To finish her ensemble, Lindsay accessorizes with her favorite jewelry. Jewelry dates back 100,000 years, when ancients in Israel and Algeria wore pea-sized shells that scientists believe were probably strung together into necklaces or bracelets. Between 3,000 and 1,000 BC, the Egyptians used precious metals in jewelry. Wealthy Egyptians preferred the most valuable precious metal, gold, and took their jewelry to the grave so they could take it into the afterlife. However, grave robbers often decided they needed the valuable jewelry for the earthly life.
In the past, jewelry was used to store wealth. If currency can lose its value, one might as well spend the money on jewelry that can retain value. With gold jewelry, people essentially wore their money on their bodies. Today, gold jewelry is more of a luxury than a store of value. Even though people can safely store their money in banks, both men and women continue to wear their gold jewelry. It has a mystique that will keep people wearing jewelry for years to come, just like the ancients did 100,000 years ago.
Lindsay is ready to leave her trendy loft, which is full of ancient technology, but she will continue to rely on ancient inventions for the rest of the evening.
First Lindsay locks her door, again mimicking the Ancient Egyptians. Locks in 2,000 BC worked like modern locks but were made out of wood. The ancient locks contained movable tumbler pins. A wooden key had pegs, like the grooves in modern keys, that pushed the tumbler pins to the correct height, which opened a cross bar that released the lock. We have advanced to stronger metal locks, but modern locks work the same way.
Thieves today can pick locks by pushing the tumbler pins to the correct height. Since Ancient Egyptians lost their jewelry to grave robbers, we might be wise to stop relying on 4,000-year-old technology. We have added the deadbolt to supplement locks, but deadbolts only help when we’re inside our home. We’ve also modernized locks with electronic devices, which replace keys with punch codes or swipe cards. The most advanced locks even use biometric “keys” like fingerprints, retinal scans, and voice recognizers. Unfortunately, these advanced locks tend to be expensive. Most modern homes will continue to use their 4,000-year-old locks until the new technology becomes more affordable.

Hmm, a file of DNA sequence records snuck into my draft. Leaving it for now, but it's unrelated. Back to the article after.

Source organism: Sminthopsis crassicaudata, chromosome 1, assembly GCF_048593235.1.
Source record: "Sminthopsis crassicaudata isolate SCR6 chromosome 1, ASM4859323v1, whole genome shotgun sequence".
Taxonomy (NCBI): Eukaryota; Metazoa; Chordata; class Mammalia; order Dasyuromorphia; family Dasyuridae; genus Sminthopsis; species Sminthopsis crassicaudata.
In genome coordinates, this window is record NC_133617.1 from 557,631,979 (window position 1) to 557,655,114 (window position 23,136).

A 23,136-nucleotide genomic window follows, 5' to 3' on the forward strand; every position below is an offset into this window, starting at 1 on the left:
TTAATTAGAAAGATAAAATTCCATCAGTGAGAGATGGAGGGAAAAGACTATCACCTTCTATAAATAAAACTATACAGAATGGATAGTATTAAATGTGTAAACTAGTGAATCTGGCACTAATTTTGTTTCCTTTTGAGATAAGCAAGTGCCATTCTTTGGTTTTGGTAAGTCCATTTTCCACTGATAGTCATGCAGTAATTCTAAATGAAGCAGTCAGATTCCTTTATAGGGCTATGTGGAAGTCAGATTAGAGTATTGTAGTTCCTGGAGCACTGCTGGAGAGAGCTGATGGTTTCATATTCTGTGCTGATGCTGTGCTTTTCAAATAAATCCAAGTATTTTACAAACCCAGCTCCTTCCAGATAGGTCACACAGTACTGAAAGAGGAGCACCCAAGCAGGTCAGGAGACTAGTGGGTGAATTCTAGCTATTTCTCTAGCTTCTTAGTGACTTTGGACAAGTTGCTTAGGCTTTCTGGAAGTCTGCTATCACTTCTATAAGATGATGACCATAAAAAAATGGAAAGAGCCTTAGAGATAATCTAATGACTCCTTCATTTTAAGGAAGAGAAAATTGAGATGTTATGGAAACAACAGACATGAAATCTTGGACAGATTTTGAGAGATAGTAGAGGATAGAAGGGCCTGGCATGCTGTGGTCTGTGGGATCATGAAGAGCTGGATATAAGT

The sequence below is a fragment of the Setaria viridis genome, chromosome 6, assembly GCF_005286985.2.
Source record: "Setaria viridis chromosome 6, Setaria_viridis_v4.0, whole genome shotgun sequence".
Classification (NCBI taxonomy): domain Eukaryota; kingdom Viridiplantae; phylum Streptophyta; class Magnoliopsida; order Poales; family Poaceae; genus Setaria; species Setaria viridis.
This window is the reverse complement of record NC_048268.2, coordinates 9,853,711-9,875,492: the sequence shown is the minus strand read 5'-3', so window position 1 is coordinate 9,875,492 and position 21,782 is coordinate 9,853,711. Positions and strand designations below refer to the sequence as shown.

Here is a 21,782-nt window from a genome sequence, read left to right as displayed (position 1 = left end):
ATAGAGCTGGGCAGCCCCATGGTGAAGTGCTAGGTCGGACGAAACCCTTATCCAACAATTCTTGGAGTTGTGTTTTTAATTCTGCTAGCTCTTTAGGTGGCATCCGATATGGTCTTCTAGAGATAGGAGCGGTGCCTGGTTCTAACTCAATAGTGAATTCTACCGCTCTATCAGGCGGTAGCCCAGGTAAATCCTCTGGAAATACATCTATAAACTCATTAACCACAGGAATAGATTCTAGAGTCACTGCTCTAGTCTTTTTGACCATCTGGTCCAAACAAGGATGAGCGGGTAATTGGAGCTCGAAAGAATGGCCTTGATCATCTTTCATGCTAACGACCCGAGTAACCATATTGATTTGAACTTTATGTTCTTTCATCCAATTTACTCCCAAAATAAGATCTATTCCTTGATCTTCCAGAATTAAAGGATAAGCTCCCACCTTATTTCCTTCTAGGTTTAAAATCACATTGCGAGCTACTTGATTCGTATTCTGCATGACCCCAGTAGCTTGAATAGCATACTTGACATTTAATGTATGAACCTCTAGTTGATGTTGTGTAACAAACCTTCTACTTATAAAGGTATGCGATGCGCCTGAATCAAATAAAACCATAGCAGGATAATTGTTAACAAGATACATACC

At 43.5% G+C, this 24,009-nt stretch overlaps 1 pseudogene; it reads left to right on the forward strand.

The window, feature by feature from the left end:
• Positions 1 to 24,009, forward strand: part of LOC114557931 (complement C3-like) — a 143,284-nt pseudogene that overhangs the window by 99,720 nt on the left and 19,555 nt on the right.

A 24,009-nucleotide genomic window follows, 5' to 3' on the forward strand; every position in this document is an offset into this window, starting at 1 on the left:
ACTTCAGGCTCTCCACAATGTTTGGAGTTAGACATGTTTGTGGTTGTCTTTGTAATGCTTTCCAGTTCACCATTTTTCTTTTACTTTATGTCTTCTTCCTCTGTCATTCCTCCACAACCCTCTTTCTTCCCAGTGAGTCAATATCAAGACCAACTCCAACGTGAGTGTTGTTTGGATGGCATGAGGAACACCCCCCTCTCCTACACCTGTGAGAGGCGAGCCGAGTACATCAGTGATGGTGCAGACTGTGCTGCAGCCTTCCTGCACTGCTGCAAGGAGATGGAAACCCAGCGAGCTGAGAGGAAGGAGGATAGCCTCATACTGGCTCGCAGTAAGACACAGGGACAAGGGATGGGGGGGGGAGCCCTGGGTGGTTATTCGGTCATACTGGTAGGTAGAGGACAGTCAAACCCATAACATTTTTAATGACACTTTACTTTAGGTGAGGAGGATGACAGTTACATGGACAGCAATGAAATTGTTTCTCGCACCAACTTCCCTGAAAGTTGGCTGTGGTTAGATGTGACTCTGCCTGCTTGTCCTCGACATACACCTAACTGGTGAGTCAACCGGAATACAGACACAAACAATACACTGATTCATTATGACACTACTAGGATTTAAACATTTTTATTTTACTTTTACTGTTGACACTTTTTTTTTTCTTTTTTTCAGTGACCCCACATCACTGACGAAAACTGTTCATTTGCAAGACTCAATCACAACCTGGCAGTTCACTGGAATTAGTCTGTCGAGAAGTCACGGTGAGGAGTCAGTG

After she secures her apartment with one ancient lock, Lindsay uses another ancient lock to gain access to her car – a 2008 hybrid-electric Prius. The modern car relies heavily on a 6,000-year-old invention-the wheel. The first wheels were pottery wheels, which helped ancient Mesopotamians make ceramics. In 2,000 BC, Mesopotamians used wheeled chariots for transportation. The wheel is amazingly simple, but the invention ingeniously reduces friction. Modern cars have replaced animal-drawn chariots, but both use the same technology to reduce friction between the vehicle and the ground. Since the wheel is so effective, it is almost irreplaceable. Until we improve hovercraft technology, we will stick with the 4,000-year-old technology.
After Lindsay rides her 4,000-year-old wheels and uses her 4,000-year-old key to lock her car, she meets her date at the city’s finest steakhouse. Her $100 Kobe steak is the finest available, but the steak would taste like rubber without the oldest invention you probably used today: fire. Fire was invented somewhere between 1 and 1.8 million years ago. We do not know much else about the invention of fire, but ancients have been using fire to heat and soften their dinners for millions of years. We have made cooking more efficient with microwaves and convection ovens, but for the finest steaks, you still can’t beat an open-flame grill.
Lindsay used nine ancient inventions. How many have you used today?
This article was first published in Spirit Airlines Skylights Magazine, January/February 2008